I wanted to show a picture of a bunch of Memorial Beads on my improvised drying rack. Now I want to say at the outset that I usually use a wonderful bead drying rack from my friends at Poly-Tools.com; but my pins have gotten clumped up with dried sealant, gotten lost, gotten dropped in the carpet and bent by being stepped on (ouch!!). So until I get myself over to their website and order another set of pins, this is what I’m using.
I want to give credit to my friend, Rochelle Garver, for the idea of using an upright column to dry the large-hole, Pandora-style beads. (Rochelle, you’re more brilliant than you know). She brought me this lovely Styrofoam column, pressed into a 4-inch Terracotta pot for stability. And it stayed that way for almost a year, until I dropped the silly thing on the concrete floor of my studio and broke the pot. Darn. I’ll have to get another one.
However, even without the little pot to steady the rack, this works very well and is less than $5.00 to make, including the pot. The square on top of the column was put there so I could get it all into one photo, but it isn’t connected to the column. It’s a square of florists’ Styrofoam, which I cut from a longer rectangle. I’ve used both the rectangle and smaller squares, and I find it’s more convenient to use the squares because I can put masking tape across the side of the square, and put the customer’s name on the tape with a Sharpie. That way, I’m able to dry a dozen different customers’ beads at the same time, and not get mixed up as to whose beads are whose.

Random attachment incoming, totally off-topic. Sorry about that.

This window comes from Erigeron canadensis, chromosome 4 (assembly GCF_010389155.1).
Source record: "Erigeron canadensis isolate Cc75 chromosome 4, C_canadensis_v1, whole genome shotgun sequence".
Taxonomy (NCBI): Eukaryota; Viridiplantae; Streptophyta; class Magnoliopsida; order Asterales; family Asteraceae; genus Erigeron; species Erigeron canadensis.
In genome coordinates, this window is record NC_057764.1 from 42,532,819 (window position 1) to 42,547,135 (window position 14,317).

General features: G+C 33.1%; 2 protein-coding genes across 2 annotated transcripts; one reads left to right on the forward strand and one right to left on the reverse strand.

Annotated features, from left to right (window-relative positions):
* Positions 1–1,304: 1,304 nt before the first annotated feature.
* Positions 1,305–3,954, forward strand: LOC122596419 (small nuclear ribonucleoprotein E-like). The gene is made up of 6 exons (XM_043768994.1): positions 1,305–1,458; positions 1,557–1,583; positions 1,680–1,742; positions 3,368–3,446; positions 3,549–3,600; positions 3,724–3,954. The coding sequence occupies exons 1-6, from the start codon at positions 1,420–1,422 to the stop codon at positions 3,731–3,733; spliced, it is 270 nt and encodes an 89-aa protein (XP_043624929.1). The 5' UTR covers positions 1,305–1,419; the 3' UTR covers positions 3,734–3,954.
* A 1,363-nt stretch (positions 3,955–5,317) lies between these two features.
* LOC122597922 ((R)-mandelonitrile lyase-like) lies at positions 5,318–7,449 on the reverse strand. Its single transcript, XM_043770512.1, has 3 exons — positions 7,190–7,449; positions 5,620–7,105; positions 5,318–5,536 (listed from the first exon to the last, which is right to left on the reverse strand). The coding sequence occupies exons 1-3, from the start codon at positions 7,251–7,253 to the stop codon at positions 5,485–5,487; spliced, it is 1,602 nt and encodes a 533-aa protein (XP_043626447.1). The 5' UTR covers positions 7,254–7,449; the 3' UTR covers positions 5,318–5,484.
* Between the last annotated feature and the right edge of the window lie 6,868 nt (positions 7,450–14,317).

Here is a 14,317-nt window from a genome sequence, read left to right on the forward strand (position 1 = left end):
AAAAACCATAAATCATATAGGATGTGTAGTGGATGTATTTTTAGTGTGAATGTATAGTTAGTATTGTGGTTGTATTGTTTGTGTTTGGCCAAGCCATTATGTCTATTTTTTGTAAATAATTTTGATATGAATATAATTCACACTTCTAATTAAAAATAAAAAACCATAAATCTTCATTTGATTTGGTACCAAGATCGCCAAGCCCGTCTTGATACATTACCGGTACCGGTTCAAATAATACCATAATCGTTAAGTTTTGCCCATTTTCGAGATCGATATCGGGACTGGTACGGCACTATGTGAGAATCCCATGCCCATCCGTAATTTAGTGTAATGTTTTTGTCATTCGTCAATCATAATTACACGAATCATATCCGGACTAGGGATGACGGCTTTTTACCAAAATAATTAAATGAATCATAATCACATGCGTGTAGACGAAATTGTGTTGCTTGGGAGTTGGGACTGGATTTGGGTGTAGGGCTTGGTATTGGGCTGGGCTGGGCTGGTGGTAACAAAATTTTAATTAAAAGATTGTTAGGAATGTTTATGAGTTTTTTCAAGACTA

I can do the same thing with the column, just putting the tape at the base and placing it vertically next to the row of toothpicks. Now it just so happens that ALL of these beads are for the same large order, so I didn’t need to mark these racks with a name.
If your beads have smaller holes than will fit in a toothpick, you could always substitute sewing needles or headless sewing pins into the foam, instead of toothpicks. Or, you could order a set of pins from Poly-Tools, which is very inexpensive. But they will get gunked up with sealant, so you would want to have some 400-grit sandpaper around, to sand the sealant off of the needles. Once you do that, though, they will be more prone to rust. So you might want to coat the needles (or PT pins) with clear nail polish before using them again, so that the rust doesn’t get onto your beads. After you sand the pins the next time, just re-coat them with clear nail polish.